A Dividend Investor’s Work Ethic

 “I took my job of self-education very seriously. I got myself a small looseleaf notebook, and on each page I wrote the salient data about a given bond issue in convenient form to be memorized. After all these years, I can still remember the appearance of that black notebook and some of the entries in it. The first was ‘Atchison, Topeka, & Santa Fe, General 4s, due 1995: 150 mil.’ There must have been a hundred different issues entered; I memorized their size, interest, maturity date, and order of lien. Why I wanted to memorize facts that could be readily obtained from manuals or my notebook I am at a loss to explain… I had become something of a walking Railroad Bond Manual.” –Benjamin Graham

In his 30s and 40s, Graham's dedication to investing and work ethic was unparalleled, perhaps only matched by his heir apparent.

From everything I’ve read, Graham’s dedication to investing during his 30s and 40s was about what you would expect from a man who wrote the treatise “The Intelligent Investor.”

It doesn’t get mentioned nearly enough, but investing is a cumulative process—while it’s not exactly analogous to the bike metaphor that once you learn how to ride a bike, you never you forget—it is close.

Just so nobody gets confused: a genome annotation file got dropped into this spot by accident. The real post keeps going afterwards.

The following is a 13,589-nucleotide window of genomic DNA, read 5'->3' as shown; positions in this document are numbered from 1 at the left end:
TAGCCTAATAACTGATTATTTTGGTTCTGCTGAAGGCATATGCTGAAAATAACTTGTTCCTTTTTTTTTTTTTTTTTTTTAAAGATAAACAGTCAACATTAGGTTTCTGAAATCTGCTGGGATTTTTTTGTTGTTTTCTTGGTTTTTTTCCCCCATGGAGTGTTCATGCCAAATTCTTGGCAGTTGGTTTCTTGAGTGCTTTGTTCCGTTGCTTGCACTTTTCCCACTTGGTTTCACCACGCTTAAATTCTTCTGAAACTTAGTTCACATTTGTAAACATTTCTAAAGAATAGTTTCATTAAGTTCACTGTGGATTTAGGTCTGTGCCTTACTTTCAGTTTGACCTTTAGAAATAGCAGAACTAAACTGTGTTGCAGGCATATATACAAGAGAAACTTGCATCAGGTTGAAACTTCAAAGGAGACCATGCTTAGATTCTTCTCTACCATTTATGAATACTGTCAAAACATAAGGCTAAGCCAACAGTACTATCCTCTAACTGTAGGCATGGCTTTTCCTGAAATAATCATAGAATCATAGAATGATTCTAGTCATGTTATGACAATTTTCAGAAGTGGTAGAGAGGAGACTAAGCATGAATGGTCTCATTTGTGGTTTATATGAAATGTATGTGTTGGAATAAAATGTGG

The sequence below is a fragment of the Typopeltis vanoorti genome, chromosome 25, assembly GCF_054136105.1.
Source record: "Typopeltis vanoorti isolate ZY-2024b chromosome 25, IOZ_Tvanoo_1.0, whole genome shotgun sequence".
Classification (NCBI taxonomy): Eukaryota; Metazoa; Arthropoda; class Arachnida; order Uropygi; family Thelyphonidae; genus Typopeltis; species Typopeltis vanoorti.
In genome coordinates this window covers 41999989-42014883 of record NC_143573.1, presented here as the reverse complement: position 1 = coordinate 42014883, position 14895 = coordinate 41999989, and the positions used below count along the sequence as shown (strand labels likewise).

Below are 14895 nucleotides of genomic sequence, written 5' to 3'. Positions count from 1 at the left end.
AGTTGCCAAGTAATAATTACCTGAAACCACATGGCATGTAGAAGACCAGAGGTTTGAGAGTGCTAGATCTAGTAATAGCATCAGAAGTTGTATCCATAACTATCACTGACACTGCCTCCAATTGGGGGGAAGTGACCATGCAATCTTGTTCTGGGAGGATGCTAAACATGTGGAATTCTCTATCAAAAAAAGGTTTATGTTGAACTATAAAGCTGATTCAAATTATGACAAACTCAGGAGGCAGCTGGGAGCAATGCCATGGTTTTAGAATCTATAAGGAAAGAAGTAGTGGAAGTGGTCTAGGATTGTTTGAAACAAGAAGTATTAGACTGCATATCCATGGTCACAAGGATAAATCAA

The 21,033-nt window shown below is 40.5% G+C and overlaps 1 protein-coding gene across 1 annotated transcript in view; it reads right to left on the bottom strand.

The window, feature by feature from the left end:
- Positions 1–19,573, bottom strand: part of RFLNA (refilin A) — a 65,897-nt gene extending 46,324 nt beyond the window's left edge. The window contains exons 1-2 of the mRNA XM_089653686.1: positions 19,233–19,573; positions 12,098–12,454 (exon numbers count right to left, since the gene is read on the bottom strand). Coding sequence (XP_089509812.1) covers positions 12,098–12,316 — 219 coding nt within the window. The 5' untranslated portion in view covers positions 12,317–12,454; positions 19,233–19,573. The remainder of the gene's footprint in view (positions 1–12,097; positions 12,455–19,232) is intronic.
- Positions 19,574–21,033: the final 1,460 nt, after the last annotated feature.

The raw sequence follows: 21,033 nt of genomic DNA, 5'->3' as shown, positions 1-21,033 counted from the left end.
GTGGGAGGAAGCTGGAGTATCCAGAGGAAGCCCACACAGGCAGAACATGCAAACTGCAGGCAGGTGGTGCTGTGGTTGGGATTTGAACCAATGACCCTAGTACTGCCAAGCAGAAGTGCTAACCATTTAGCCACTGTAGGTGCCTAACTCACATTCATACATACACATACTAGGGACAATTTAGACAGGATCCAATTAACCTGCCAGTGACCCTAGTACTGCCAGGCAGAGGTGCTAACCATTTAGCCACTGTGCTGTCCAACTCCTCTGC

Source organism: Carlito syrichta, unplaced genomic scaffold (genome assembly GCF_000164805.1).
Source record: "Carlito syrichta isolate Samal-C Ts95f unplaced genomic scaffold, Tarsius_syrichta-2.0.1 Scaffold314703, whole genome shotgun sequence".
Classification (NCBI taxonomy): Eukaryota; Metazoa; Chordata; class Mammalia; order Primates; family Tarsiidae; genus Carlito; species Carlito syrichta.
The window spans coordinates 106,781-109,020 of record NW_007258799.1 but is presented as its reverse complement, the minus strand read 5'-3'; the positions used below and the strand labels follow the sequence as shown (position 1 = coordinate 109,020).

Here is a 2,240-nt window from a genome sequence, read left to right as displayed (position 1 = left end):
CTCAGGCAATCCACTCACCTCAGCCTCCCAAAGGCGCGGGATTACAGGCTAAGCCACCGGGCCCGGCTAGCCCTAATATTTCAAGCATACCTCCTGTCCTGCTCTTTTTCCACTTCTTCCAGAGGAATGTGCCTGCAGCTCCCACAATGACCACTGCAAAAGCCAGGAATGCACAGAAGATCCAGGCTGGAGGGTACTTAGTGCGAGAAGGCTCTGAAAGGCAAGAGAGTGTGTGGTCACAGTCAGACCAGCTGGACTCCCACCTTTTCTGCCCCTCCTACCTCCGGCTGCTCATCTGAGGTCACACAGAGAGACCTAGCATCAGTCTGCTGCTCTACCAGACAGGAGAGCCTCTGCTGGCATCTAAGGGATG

A lot of asset managers include the following question in their questionnaires or surveys when they seek new clients: “Have you beaten a benchmark such as the S&P 500 over the past three, five, ten years?” The answer to all three could be a resounding no, and that’s why you need someone’s help. Who knows, that kind of stuff varies person to person. But what is usually discounted is the possibility that you can improve as an investor over time.

In literature, we picture Warren Buffett, Donald Yacktman, Benjamin Graham, and so on, as these static creatures that have always had this omniscient well of knowledge about businesses. No—there was a time when Buffett didn’t know what a dividend was, Yacktman didn’t know what a stock split meant, and Graham didn’t know what a stock buyback could do. And even later on in their lives, they didn’t stop learning—I guarantee that if Graham started writing once the full force of his GEICO investment became clear, he would have been more like Charlie Munger and would have spoken in terms of “sit on your ass” investments with much more frequency than you could find in his writings.